Following the shooting rampage that killed 26 people in Connecticut last week, the nation seemed united in grieving the loss of precious lives.
Then Sunday Night Football came on TV, and the veneer of national unity promptly fell apart.
If you give credence to the barrage of racist tweets sent out Sunday, you might think President Barack Obama spoiled the night. The president flew to Newtown to console the community devastated by the murder spree carried out by Adam Lanza.
NBC pre-empted the first quarter of the Patriots-49ers game to broadcast Obama’s memorial service speech. And like the 20-year-old Lanza, who apparently lost his mind, some whites in the blogosphere went ballistic.
“Really?” tweeted Brandon Ortiz, incredulously. “Can’t even watch Sunday night football cuz our nigger prez has to talk? Really?”
And there was this from Jared Faul, a dandy example of human kindness:
“Obama, you stupid sand nigger, get off my TV. You’re just making families hurt and miss their kids more and I wanna watch football.”
Pretty nasty stuff for a nation in mourning. Pretty revealing, too.
Let’s start with this most bizarre of ironies: The shooting spree that killed 20 children and six employees at Sandy Hook Elementary School was not even remotely race-related. Yet a host of citizens who felt inconvenienced by the timing of the memorial used the occasion to vent racial hostilities.
“What the f— is this nigger doing on my screen!?!?!?” wrote Nick Brack. “I want football.”
Speaking of race, one glaring contradiction embedded in these harsh responses is so profoundly dim-witted it actually boggles the mind. The contradiction is this: these same people who hurled racial epithets at the president were eager to run off and root for football players, most of whom are black.
African Americans comprise 67 percent – two-thirds – of the players in the NFL, according to the Institute for Diversity and Ethics in Sports. In its 2012 report, the Institute reported that half of the 12 teams that made the 2011/2012 playoffs had either an African American coach or general manager.
Which means that white football fans are more than accustomed to cheering for blacks competing in one of America’s favorite sports. Yet somehow these tweeters detached their seething hatred for a black president from their adoration of African American athletes.
I’d bet my next paycheck that, at the very moment they were typing their racist rants, some of the bloggers wore jerseys with the names of black players emblazoned on their backs.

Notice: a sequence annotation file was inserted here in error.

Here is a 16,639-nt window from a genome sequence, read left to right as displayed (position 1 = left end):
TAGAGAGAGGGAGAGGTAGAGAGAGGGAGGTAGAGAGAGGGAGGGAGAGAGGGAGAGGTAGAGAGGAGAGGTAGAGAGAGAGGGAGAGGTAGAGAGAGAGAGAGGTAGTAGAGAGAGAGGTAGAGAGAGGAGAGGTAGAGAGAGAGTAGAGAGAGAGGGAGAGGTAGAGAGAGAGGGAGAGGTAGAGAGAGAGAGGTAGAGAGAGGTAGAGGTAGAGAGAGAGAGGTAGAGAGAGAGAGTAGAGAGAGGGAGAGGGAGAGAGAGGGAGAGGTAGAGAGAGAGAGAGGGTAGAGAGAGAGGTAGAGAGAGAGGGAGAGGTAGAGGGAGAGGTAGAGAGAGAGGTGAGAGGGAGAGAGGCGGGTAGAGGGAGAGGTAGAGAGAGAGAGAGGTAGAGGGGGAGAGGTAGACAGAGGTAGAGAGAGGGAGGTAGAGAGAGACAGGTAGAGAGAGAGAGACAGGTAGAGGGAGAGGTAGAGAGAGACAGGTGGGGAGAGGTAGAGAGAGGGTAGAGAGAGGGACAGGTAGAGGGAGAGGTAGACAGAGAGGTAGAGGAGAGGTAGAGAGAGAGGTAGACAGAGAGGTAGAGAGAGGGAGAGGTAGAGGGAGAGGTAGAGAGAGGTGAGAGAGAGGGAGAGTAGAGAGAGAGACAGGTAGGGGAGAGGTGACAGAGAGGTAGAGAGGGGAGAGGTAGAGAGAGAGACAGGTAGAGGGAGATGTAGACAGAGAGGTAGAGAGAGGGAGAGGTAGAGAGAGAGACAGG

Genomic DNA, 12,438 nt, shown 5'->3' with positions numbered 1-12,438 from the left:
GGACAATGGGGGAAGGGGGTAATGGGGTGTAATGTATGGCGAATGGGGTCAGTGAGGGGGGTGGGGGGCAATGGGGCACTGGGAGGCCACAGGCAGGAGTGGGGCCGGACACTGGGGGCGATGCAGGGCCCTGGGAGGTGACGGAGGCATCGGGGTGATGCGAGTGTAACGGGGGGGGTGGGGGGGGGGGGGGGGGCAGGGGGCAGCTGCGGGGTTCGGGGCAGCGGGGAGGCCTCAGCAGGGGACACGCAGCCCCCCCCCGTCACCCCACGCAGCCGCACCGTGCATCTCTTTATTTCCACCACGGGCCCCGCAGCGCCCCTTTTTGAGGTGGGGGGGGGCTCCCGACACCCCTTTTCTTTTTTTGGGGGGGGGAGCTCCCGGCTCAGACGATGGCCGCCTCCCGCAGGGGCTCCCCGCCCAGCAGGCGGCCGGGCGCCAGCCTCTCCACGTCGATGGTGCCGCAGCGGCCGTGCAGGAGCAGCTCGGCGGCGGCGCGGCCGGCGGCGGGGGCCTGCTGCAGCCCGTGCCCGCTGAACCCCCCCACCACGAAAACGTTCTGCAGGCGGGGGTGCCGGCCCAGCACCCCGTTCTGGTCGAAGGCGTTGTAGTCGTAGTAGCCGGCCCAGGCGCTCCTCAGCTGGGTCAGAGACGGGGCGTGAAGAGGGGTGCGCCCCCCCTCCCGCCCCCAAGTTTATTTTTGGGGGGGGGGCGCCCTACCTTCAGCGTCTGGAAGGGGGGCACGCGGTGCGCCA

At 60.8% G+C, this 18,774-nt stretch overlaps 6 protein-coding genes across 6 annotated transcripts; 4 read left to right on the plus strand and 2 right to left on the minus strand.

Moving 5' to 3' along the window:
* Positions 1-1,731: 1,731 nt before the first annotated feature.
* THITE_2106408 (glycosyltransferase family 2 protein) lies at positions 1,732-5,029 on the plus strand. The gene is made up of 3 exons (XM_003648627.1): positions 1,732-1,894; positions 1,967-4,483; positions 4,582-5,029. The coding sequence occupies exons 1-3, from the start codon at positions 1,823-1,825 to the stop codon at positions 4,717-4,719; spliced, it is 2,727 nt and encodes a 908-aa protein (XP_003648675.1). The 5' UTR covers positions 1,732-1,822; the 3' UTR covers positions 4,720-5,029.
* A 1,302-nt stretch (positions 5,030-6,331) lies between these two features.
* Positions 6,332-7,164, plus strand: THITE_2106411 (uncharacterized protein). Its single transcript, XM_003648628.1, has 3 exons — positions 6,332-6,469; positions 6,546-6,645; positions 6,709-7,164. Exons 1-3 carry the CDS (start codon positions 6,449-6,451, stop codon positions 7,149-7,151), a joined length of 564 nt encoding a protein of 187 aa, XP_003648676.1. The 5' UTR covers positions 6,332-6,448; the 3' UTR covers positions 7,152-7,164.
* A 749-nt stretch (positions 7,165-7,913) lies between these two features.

Such is America in the age of Obama.
The disconnect seems rather puzzling until one considers the nation’s history. Remember, the so-called founding fathers wrote wondrous documents proclaiming the inalienable right to freedom while, at the same time, owning slaves.
That was centuries ago. Since then, Americans have become more experienced – expert even – at juggling racial contradictions.
Since the Newtown shootings, there has been much banter among politicians about the need to revisit the issue of gun control. Tightening regulations on guns, as the logic goes, would help curtail the kind of senseless violence that has claimed multiple lives in various cities nationwide.
Banning assault rifles would certainly be a step in the right direction. But as some football fans’ response to Obama’s speech Sunday demonstrates, other disturbing features of this nation’s collective psyche also deserve a closer look.
The truth is, America is such a delusional nation. Symptoms of the delusion have played out repeatedly over the past several days as people appeared on TV and declared they are clueless as to how these senseless murders could have happened in such a “nice” community as Newtown.
What’s missing from much of the analysis is an acknowledgment that violence comes in many forms. And in America, we seem to have mastered them all, starting with the casual use of malicious words.
“So Obama is going to interrupt my football,” tweeted some guy named Bernie. “I wanna see Tom Brady, not Barack, Michelle and their fugly ass kids.”
For blacks in particular, these are routine expressions of psychic violence. Consider the long legacy of random lynchings, leading up to the recent shooting deaths of black teenagers in Florida. It’s easy to see that the kind of terrorism visited upon Newtown, though sad, is not new to us.
On Sunday, one would assume that every soul in the country would appreciate Obama’s compassionate gesture in visiting the shooting site and addressing a grieving nation.
That certainly was a huge improvement over the man who held office several years back, when Hurricane Katrina left untold thousands stranded in Louisiana and Mississippi. Then-president George Bush didn’t even bother to drop in and console the victims. Instead, he circled over the disaster in Air Force One, peered through a window, and then went on his way.
In short, Obama did what leaders are supposed to do. Yet he got blasted for appearing on stage at that very critical hour when sport is king.
“Damn nigger takes up my football time,” complained Cody Baker.
It’s time we face it: With all the talk of American “greatness,” a mean-spirited Zeitgeist permeates the nation. Adam Lanza expressed it with a gun. These others used cell phones and computers to spew racist venom.
It’s all violence just the same.